Is soy good or bad? What you need to know

Is soy good or bad for youSoy is everywhere these days – from veggie burgers and energy bars to milk, cheese, ice cream and more. And while many soy foods are packed with protein and vitamins, it’s important to know that not all of them are created equal. A quick rule to abide by is to eat soy that’s as close to its natural state (the soy bean) as possible. Below we break down which ones you should feel good about eating and which are better left alone.

Soy foods you can enjoy:

Edamame: These young green soybeans are packed with protein (8 grams per ½ cup!) and low in fat. You can buy edamame fresh, dried or frozen, shelled or still in the pod. Try them in salads, stir-fry or as a simple midday snack. This orange, edamame and avocado salad is perfect for a summer potluck.

Tempeh: Made by fermenting cooked soybeans and forming them into a patty, tempeh is packed with protein and fiber (3.5 grams of fiber per ½ cup) and can be found at most health food stores in the refrigerated aisle. You can marinate tempeh and use it as a meat substitute for “burgers” or stews or crumble it on top of salads for an extra boost of protein. Ready to give it a shot? This balsamic glazed tempeh recipe is mouth-watering.

Miso: This paste made from fermented soybeans is traditionally used in Japanese cuisine and is a great source of protein, potassium, iron, magnesium and vitamin B6. You can purchase miso pastes in any supermarket and it adds a lot of salty, rich flavor to any dish. Here’s how to spice up any meal using miso.

Natto: It may be new to you, but natto is a paste made from fermenting cooked soybeans with healthy bacteria. Like miso, natto is a traditional Japanese food (you can find it in most Asian markets), rich in probiotics, vitamin C and vitamin K. This natto miso soup looks perfect for first-timers.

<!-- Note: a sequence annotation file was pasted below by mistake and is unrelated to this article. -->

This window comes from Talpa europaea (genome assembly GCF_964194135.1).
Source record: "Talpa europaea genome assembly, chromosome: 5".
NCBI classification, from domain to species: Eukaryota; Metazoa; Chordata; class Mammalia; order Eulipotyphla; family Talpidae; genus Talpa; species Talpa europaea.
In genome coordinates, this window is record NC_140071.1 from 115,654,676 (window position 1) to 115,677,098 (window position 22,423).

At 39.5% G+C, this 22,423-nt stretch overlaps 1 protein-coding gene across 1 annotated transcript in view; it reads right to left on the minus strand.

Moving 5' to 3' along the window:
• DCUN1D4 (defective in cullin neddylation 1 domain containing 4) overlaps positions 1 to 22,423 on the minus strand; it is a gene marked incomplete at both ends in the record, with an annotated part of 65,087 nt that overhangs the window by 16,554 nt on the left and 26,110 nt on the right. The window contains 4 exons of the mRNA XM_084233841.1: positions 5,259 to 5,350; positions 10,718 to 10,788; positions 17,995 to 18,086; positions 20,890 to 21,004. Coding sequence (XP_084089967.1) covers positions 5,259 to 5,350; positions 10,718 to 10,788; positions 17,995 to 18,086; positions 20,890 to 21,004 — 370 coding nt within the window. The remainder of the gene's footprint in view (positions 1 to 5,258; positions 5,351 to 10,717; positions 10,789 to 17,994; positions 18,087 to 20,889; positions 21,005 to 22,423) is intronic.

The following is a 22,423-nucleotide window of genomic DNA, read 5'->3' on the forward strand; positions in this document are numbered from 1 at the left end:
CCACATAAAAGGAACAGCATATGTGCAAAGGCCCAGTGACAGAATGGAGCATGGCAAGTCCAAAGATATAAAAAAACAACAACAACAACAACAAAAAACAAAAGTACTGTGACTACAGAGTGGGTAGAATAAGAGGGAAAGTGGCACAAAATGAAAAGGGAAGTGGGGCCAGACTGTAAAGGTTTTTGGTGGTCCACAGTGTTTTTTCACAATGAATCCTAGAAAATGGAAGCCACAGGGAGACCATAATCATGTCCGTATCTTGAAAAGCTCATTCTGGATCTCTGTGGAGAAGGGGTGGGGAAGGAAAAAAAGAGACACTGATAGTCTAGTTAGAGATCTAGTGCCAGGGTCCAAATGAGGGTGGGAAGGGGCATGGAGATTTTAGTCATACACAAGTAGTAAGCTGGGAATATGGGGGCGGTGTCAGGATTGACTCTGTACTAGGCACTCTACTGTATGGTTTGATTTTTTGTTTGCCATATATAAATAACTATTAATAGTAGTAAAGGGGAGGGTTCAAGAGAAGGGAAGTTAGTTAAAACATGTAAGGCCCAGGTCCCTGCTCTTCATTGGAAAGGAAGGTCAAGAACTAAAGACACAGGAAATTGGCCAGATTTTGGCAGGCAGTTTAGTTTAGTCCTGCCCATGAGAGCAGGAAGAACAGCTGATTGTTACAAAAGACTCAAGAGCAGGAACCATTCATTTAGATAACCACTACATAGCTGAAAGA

Stay away from…

The general rule of thumb is to stay away from soy products that have been heavily processed, like soy burgers, soy energy bars and anything containing soy protein isolate. This is because once products go through the processing stage, nutrients are stripped away and it loses its nutritional punch. Another great idea is to look for organic brands. This will guarantee that the soy beans were grown without the use of pesticides, synthetic fertilizers, sewage sludge or other not-so-appetizing things.

One other note on soy: You probably are aware of the debate going on about whether or not eating certain kinds of soy is linked to breast cancer. While negative effects have been found in animals, there has been no link in humans as of now. The research is complicated but constantly evolving, and here’s what the National Cancer Institute has to say on the issue.

Do you eat soy products? Why or why not?

This blog post is part of #HealthyMe, a personalized web experience based on your health and wellness goals. To sign up today, visit http://www.ahealthiermichigan.org/healthyme.

 

Photo credit: Earthworm

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  1. I eat some soy products. When I first tried soy protein shakes, I discovered that I had to limit the amount of protein and how frequently I drank them. I cut my recipe in half and the crampy, gassy effects went away. I raised my daughter on soy milk. I like soy milk for cooking. These days, I use almond milk more and I’m experimenting with coconut milk.

    I love veggie burgers and tofu dogs but they’re processed so like any other processed food, I remind myself that the closer my food is to the source, the better. When I first eliminated meat from my diet, I did like many people: I bought meat substitute products. Over the years, my palete evolved, and I no longer wanted meat-like foods but simply meatless tasty options.

    I enjoy endame but I don’t eat them that often. Haven’t had tempeh in years. I may revisit that. Want to try miso. My next visit to my Asian grocer, I’m going to pick some up.

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